Monday, December 13, 2004

An Apple a Day

Even though I've only been in the kitchen to snag leftovers and make chocolates the past few days, my reading pile has kept me close to culinary delights as I plowed through In the Devil's Garden: A Sinful History of Forbidden Food by Stewart Lee Allen. Organized by Deadly Sin, the book examines the history of many foods that were forbidden for one reason or another, and it does so in a light-hearted, witty, nudge-nudge-say-no-more sort of style.

How can you not enjoy a book in which the author begins one chapter with the highly irreverent statement: "If you deconstruct most religious ceremonies, you wind up with a man dressed suspiciously like a chef serving some kind of snack" (p. 185, "Blasphemy")?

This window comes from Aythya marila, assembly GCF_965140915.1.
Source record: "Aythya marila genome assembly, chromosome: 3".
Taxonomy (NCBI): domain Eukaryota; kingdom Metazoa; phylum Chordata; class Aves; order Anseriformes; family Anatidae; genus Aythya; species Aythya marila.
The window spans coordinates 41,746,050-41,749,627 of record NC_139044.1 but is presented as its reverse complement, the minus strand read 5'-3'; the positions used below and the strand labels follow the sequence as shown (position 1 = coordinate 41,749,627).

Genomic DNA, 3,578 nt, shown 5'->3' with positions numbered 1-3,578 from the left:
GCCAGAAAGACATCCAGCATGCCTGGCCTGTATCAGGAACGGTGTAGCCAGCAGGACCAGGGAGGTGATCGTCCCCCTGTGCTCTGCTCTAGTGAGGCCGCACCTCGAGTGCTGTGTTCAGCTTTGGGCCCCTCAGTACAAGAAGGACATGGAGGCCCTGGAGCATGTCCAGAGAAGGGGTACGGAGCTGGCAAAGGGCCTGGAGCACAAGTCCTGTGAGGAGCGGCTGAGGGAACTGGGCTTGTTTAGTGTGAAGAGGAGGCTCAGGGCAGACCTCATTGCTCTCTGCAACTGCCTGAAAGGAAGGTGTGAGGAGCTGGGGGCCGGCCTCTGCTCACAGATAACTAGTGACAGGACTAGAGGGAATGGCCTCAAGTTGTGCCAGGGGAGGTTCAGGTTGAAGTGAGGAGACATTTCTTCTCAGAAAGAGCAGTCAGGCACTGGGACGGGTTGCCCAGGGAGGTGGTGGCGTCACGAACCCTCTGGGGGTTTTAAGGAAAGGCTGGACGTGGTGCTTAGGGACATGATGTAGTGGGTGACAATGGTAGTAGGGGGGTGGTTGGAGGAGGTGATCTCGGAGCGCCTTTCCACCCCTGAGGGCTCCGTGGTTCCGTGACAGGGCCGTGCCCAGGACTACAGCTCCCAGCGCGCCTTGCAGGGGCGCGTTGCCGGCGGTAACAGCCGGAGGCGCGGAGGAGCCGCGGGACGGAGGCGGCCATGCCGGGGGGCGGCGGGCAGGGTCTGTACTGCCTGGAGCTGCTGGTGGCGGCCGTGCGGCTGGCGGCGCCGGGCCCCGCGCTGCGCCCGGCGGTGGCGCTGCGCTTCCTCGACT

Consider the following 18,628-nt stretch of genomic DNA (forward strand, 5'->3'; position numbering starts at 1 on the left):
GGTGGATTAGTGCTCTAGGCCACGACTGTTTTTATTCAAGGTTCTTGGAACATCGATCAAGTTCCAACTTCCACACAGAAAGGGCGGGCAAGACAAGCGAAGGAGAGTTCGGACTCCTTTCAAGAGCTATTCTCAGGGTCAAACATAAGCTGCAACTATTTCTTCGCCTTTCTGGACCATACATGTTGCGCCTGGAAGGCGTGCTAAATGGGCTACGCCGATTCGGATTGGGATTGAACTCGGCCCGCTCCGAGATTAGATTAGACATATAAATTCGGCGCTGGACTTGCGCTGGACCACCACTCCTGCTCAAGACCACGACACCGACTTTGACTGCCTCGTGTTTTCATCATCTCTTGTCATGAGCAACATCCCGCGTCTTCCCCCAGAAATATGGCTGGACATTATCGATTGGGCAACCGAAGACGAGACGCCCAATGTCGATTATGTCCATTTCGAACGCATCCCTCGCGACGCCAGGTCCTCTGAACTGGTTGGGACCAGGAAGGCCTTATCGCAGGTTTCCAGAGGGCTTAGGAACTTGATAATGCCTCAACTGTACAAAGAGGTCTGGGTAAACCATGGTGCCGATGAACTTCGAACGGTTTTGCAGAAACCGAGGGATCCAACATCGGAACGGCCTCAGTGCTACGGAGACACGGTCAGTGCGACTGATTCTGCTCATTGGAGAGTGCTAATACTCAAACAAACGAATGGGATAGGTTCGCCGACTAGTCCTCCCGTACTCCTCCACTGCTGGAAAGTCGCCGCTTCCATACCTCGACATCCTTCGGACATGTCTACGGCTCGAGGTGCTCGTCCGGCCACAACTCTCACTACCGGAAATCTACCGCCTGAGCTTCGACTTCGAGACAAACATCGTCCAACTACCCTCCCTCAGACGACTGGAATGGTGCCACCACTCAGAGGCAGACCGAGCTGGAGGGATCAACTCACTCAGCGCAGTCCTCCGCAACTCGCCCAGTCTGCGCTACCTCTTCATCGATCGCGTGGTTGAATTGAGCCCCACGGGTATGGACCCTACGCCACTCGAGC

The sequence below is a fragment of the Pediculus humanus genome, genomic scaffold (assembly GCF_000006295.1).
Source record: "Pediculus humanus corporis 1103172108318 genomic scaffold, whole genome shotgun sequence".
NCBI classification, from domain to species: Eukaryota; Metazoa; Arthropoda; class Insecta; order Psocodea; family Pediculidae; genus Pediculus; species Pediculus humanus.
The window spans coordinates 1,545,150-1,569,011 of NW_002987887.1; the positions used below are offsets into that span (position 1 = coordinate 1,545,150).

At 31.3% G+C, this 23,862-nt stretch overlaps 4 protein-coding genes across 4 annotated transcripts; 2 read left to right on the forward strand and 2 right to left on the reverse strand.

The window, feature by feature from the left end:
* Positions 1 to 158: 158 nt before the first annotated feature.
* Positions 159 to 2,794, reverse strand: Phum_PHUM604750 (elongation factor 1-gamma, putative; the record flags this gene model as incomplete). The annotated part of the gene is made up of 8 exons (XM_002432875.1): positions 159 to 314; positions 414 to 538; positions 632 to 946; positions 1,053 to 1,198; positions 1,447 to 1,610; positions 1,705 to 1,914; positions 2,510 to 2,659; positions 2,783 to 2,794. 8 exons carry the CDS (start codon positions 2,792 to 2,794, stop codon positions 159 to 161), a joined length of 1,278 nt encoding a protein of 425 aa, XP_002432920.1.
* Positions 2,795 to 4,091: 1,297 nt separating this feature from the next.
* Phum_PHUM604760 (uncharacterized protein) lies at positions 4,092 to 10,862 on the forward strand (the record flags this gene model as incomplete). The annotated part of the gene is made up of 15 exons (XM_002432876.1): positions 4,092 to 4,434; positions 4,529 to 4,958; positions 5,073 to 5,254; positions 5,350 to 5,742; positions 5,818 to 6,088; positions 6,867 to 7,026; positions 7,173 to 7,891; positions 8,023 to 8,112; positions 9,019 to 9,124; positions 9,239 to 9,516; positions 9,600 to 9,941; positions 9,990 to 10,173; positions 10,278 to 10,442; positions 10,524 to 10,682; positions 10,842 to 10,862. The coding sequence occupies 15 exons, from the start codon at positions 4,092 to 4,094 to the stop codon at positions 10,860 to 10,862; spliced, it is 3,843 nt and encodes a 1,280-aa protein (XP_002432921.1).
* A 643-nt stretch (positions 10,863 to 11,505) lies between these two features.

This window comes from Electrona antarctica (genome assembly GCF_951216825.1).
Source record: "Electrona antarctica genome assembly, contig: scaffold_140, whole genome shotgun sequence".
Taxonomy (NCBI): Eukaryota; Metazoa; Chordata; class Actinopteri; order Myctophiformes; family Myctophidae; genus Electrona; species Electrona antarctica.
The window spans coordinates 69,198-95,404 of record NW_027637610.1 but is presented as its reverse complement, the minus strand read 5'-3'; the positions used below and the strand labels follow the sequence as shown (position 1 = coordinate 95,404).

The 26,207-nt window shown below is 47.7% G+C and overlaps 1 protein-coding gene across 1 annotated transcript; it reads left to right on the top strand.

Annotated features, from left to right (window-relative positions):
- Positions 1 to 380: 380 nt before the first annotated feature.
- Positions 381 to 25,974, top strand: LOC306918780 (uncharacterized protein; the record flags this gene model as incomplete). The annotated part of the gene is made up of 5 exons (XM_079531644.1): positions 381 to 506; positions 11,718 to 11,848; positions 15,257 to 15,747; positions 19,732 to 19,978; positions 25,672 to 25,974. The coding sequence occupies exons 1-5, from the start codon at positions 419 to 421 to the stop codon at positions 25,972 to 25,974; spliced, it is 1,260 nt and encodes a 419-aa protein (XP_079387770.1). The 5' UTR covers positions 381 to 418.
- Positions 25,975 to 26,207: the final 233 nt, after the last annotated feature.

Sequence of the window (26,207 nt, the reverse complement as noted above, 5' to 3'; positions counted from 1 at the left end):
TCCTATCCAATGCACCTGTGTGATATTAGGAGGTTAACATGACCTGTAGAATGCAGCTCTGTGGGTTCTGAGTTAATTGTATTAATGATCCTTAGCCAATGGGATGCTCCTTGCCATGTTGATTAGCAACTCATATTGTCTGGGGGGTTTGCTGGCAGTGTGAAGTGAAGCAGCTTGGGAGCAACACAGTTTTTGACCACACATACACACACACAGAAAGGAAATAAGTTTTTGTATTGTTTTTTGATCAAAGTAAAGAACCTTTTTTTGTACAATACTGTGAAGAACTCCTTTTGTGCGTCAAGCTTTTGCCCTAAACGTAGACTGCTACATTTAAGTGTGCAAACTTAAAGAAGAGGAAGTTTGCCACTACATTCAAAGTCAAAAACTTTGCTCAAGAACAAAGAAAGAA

One of the interesting tidbits I gleaned from the book was about apples, long thought to be the fruit that caused Eve's downfall in the Garden of Eden. Turns out that the forbidden fruit was never really named until the Roman Catholic Church (proponents of the grape and lovers of wine in the Communion service) attempted to curb the popularity of the Celtic Church and its threat to Roman hegemony by trashing the Celtic love of the apple and its use of hard cider instead of wine in their Communion services.

Makes me glad I had cider for Sunday brunch.


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